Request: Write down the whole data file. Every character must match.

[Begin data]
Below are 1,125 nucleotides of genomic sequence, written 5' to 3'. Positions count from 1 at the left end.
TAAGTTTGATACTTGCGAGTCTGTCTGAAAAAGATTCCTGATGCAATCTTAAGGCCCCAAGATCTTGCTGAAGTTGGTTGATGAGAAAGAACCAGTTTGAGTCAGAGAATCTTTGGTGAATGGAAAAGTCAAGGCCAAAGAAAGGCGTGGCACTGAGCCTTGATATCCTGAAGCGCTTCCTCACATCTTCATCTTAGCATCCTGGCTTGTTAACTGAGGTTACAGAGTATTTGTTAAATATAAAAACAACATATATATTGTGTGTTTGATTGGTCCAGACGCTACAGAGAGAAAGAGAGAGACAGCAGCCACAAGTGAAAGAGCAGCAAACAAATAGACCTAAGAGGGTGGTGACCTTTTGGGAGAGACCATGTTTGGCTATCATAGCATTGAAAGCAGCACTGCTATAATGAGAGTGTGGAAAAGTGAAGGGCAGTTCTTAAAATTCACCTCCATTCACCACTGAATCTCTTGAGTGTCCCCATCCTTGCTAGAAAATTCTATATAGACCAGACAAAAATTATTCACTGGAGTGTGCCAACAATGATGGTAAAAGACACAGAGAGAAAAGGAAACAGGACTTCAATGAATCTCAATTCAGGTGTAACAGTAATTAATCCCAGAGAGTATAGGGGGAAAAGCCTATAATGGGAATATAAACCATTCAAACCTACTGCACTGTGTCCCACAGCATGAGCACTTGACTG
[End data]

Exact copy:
Below are 1,125 nucleotides of genomic sequence, written 5' to 3'. Positions count from 1 at the left end.
TAAGTTTGATACTTGCGAGTCTGTCTGAAAAAGATTCCTGATGCAATCTTAAGGCCCCAAGATCTTGCTGAAGTTGGTTGATGAGAAAGAACCAGTTTGAGTCAGAGAATCTTTGGTGAATGGAAAAGTCAAGGCCAAAGAAAGGCGTGGCACTGAGCCTTGATATCCTGAAGCGCTTCCTCACATCTTCATCTTAGCATCCTGGCTTGTTAACTGAGGTTACAGAGTATTTGTTAAATATAAAAACAACATATATATTGTGTGTTTGATTGGTCCAGACGCTACAGAGAGAAAGAGAGAGACAGCAGCCACAAGTGAAAGAGCAGCAAACAAATAGACCTAAGAGGGTGGTGACCTTTTGGGAGAGACCATGTTTGGCTATCATAGCATTGAAAGCAGCACTGCTATAATGAGAGTGTGGAAAAGTGAAGGGCAGTTCTTAAAATTCACCTCCATTCACCACTGAATCTCTTGAGTGTCCCCATCCTTGCTAGAAAATTCTATATAGACCAGACAAAAATTATTCACTGGAGTGTGCCAACAATGATGGTAAAAGACACAGAGAGAAAAGGAAACAGGACTTCAATGAATCTCAATTCAGGTGTAACAGTAATTAATCCCAGAGAGTATAGGGGGAAAAGCCTATAATGGGAATATAAACCATTCAAACCTACTGCACTGTGTCCCACAGCATGAGCACTTGACTG